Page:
Recently we did a short write-up about Treehouse. After writing the aritcle I was able to get in touch with designer, Nick Pettit. He agreed to sit down and answer some questions we had for him via email. Anyone that is interested in Treehouse, design, or getting started in the tech industry take a look at what Nick has to say!
HH: “What are some of the design challenges you face with a project such as Treehouse?”
Nick: “Treehouse is our major reimagining of Think Vitamin Membership, and we’ve created a fresh new design with many exciting new features like quizzes, code challenges, unlockable badges, and more. We’re even including some narrative elements that slowly reveal the story of Treehouse Island, so we’re definitely taking some bold creative risks. The biggest challenge for me, as a teacher, is figuring out the best way to guide a completely new student through the domain of web design, taking them all the way up to expert levels of skill. In Treehouse, a big focus for us has been including more guidance, rather than just tossing the user into a huge library of videos. When we started this wasn’t really an issue, but now we have well over 500 videos, so it can be a bit overwhelming! Everyone on the team has been working insanely hard and we’re testing and polishing everything before our big November 7th launch at FOWD NYC. Can’t wait!”
HH: “What made you guys want to offer educational services?
Nick: “Carsonified has always educated web designers and developers with their events, but the revenue from these events can be wildly unpredictable. Sometime you do really well, sometimes you struggle to break even.
A membership service provides us with more stable recurring revenue, which allows us to plan with more confidence and offer fun stuff for our customers.”
HH: “What features of Treehouse are you personally excited about?”
Nick: “I’m personally excited about telling the story of Treehouse Island through our reward videos. After a student unlocks a badge, they’ll be given access to a fun reward video that advances the Treehouse story.
Online video outlets, even outside of education, are continuously pushing towards more elaborate motion graphics. While we definitely still have a need for motion graphics, mostly for traditional lower thirds, bumpers, and title cards, we decided to take production in the direction of practical effects. We’re not quite ready to spill the beans on this yet, but if you head over to our http://teamtreehouse.com holding page before November 7th, you can see a preview of what we’re working on.”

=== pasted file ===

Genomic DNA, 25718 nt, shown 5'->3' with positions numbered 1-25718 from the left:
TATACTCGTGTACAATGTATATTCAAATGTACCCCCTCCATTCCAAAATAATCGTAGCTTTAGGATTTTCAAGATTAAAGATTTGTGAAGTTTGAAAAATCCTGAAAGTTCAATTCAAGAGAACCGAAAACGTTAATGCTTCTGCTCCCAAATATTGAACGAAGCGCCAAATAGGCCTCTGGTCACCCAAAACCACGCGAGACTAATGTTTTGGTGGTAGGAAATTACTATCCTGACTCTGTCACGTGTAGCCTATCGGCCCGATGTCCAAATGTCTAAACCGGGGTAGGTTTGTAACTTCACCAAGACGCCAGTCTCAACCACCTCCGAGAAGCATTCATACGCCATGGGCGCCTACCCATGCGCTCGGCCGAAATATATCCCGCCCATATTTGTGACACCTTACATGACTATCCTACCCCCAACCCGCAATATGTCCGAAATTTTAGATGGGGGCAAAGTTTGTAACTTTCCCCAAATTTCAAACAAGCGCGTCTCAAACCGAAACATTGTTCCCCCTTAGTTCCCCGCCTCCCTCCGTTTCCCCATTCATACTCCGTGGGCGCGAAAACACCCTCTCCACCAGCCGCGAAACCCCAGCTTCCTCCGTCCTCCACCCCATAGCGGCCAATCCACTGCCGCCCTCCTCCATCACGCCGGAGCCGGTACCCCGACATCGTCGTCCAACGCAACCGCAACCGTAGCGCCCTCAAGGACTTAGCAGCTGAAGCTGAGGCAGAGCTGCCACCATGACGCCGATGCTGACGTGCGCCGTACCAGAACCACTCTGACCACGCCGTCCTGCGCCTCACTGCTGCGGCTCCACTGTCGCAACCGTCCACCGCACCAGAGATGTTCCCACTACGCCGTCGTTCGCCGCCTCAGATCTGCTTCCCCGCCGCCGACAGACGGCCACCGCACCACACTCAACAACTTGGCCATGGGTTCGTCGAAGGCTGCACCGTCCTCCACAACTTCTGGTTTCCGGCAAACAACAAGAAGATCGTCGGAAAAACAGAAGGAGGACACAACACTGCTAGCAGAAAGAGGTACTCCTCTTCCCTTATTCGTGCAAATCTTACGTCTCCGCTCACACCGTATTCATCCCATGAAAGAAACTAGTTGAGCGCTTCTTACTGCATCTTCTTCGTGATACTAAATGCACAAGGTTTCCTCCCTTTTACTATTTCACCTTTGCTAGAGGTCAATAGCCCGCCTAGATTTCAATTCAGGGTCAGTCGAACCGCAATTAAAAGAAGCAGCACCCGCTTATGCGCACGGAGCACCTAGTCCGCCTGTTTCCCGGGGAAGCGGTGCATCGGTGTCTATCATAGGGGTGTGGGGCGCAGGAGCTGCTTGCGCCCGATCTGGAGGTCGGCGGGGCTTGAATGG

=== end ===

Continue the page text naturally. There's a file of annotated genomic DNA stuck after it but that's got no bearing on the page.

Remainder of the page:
HH: “We noticed on your Linkedin profile that you are located in Orlando (we are both originally from Florida, so thanks for putting the state on the map for something outside of hot weather and tourism). Do you think taking the unconventional approach of not being in Silicon Valley or Manhattan gives you an advantage? Disadvantage?”
Nick: It has a minor pro’s and con’s, but in general, location doesn’t matter as much in business as it used to thanks to the Internet.
HH: “Why the change from Think Vitamin to Treehouse? How did you guys come up with the name Treehouse?”
Nick: “First, just to be clear, the Think Vitamin blog isn’t going to change names. It’s only Think Vitamin Membership that’s transitioning to the name Treehouse.
Originally, we were trying to leverage the popularity of the blog, but now that we’ve grown, it really needs to be it’s own brand. Also, Treehouse gives us a much shorter URL than http://membership.thinkvitamin.com and “Treehouse” is a name you can actually fit into a tweet. By the time you’ve typed out “Think Vitamin Membership” you’ve burned a good chunk of those 140 characters!”
HH: “Tell us a little about your background? Where did you grow up and what made you want to pursue web design?”